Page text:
Disposal

If you reach the end of your course of treatment and you find that there are tablets left over that you no longer need, you should throw them away safely and responsibly. The FDA has set up specific schemes to collect unwanted and expired medications from both individuals and businesses. This is the safest and most convenient way for you to get rid of your prescription. You can visit the FDA's website to find out more about the schemes that are available where you live, or to read about how you can safely dispose of medicines yourself while minimising the risk of consumption by children and animals.

Summary

Canagliflozin is an effective medication for treating high blood sugar levels and, if taken correctly, can be a safe treatment for the majority of type two diabetes sufferers. There have been several recent studies that have caused concern among those taking this medication, finding an increased risk of lower limb amputation and bone marrow density. However, it is important to note that these side effects are still very rare, and the health benefits will still be found to outweigh the risks in many cases.

Patients can minimise the risk of developing serious side effects by telling their doctors their full medical history before receiving their prescriptions. Patients should also be mindful to mention any other diseases or illnesses they have suffered from in the past, as well as any health problems they currently have. The same applies to allergies always tell your doctor if you have experienced allergies to cat or dogs, other medications, pollen or foods. The more information you tell your doctor at the start, the more chance you will have of being able to take canagliflozin without any unpleasant side effects.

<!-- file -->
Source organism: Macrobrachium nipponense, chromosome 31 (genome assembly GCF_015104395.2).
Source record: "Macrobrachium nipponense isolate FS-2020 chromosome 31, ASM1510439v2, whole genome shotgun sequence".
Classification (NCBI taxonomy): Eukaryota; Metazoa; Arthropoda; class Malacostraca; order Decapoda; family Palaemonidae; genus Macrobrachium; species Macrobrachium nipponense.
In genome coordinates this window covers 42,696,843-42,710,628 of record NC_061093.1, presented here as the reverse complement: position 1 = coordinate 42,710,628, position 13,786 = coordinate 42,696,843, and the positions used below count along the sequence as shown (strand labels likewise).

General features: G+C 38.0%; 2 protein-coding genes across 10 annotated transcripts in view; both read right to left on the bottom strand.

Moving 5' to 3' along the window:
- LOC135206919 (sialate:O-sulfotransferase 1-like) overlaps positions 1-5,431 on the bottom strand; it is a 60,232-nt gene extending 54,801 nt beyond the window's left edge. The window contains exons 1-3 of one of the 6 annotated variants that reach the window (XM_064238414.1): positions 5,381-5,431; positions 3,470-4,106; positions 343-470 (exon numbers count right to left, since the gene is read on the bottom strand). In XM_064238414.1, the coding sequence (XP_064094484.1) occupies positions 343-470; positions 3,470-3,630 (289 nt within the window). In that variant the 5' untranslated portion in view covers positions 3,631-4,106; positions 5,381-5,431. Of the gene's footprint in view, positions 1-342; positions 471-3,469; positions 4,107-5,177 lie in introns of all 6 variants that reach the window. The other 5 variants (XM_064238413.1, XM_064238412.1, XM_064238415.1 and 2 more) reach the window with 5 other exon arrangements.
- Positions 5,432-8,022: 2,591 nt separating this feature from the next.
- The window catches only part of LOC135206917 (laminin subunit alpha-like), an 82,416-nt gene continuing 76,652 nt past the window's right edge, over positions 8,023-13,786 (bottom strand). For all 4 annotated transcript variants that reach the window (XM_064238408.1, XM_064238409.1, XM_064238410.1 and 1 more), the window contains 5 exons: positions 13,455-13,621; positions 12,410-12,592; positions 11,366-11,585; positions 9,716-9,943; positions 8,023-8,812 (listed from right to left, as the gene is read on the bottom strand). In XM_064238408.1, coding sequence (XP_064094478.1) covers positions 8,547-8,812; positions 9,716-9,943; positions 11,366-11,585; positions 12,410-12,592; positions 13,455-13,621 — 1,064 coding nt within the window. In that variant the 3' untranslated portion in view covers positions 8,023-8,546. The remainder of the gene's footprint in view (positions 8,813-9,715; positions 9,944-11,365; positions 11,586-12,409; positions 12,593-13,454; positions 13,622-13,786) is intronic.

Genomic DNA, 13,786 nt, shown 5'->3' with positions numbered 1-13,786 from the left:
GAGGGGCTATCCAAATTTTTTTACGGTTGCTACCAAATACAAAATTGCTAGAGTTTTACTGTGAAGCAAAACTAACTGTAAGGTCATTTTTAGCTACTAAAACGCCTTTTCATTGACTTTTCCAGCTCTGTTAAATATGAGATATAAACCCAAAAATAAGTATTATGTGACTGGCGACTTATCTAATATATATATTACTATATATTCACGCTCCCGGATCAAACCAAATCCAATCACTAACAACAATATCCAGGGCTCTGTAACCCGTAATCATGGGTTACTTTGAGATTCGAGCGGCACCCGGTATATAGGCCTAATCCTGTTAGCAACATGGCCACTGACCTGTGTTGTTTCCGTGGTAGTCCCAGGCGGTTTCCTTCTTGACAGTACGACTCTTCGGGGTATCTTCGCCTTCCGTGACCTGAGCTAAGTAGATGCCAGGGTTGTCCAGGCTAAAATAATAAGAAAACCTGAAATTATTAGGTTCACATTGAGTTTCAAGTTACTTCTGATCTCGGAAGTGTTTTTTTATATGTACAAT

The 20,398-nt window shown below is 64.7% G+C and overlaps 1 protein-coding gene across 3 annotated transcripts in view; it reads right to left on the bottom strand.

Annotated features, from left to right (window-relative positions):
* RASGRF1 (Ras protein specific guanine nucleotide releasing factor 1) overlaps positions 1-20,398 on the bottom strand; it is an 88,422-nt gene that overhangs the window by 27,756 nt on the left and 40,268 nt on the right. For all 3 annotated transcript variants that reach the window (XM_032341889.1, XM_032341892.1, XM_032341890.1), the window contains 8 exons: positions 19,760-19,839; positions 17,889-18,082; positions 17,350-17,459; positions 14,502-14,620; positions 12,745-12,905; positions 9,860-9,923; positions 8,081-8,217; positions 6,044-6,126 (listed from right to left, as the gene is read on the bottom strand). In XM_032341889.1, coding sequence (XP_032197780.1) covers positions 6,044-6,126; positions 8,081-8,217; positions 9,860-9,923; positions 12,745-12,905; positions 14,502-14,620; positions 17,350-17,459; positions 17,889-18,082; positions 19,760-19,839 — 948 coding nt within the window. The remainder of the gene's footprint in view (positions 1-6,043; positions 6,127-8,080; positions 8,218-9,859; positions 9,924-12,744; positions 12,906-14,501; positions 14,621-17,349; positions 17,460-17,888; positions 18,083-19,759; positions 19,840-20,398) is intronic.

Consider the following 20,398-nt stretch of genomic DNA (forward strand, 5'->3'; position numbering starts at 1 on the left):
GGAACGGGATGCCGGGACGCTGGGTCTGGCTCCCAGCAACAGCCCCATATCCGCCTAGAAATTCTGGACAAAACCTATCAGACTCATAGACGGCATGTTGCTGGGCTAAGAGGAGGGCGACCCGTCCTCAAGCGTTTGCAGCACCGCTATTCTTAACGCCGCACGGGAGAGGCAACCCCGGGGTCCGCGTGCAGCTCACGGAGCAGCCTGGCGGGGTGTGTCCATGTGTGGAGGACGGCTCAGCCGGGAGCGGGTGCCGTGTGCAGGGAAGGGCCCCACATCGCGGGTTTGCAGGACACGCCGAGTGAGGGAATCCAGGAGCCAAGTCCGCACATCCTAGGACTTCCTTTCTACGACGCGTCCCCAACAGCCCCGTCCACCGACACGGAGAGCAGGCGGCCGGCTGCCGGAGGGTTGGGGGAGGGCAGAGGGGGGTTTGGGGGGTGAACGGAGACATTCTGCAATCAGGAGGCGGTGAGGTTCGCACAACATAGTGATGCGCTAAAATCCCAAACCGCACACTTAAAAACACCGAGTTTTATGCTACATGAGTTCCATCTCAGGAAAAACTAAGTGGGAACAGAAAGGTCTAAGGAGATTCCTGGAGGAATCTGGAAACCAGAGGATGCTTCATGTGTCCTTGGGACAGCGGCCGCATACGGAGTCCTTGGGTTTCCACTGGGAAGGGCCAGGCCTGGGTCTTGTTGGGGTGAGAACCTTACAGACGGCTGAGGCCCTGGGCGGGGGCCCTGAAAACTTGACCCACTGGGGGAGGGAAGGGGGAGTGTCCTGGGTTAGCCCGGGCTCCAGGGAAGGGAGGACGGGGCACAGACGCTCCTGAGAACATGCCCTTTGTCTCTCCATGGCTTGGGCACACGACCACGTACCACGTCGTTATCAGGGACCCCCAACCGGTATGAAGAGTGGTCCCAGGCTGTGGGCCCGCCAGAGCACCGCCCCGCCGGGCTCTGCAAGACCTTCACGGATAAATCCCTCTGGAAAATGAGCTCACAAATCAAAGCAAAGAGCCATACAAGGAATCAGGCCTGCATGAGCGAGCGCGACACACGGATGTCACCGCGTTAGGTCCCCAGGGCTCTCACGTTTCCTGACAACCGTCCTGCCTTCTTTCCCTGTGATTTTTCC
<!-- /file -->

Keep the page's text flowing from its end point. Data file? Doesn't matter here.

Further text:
Canagliflozin is most effective when it is taken in accordance with the dosage instructions patients will have been given. They should not attempt to alter their dosages but should speak to a doctor if they think the dosage should be increased or decreased. Missed doses do not have much impact unless they are frequently missed.

Canagliflozin does not react with a large number of drugs and therefore remains a popular choice for treating high blood sugar levels in those with type two diabetes. These patients are often on a number of other medications, and therefore there are many other medications that treat high blood sugar levels that may be unsuitable. This drug is safe to use for the majority of people. It also has been found to drastically improve the quality of life for many of the disease's sufferers, helping them to maintain healthy levels of blood sugar, and therefore decrease unpleasant symptoms of the condition.

This medication is not intended as a long-term or sole solution to lowering blood sugar levels in patients with type two diabetes. Patients with this condition will need to make significant lifestyle changes in order to improve their conditions. Doctors will often be able to recommend lifestyle and diet changes to initiate alongside a course of canagliflozin. The drug will be a lot more effective if these lifestyle and healthy eating commitments are made by the patient.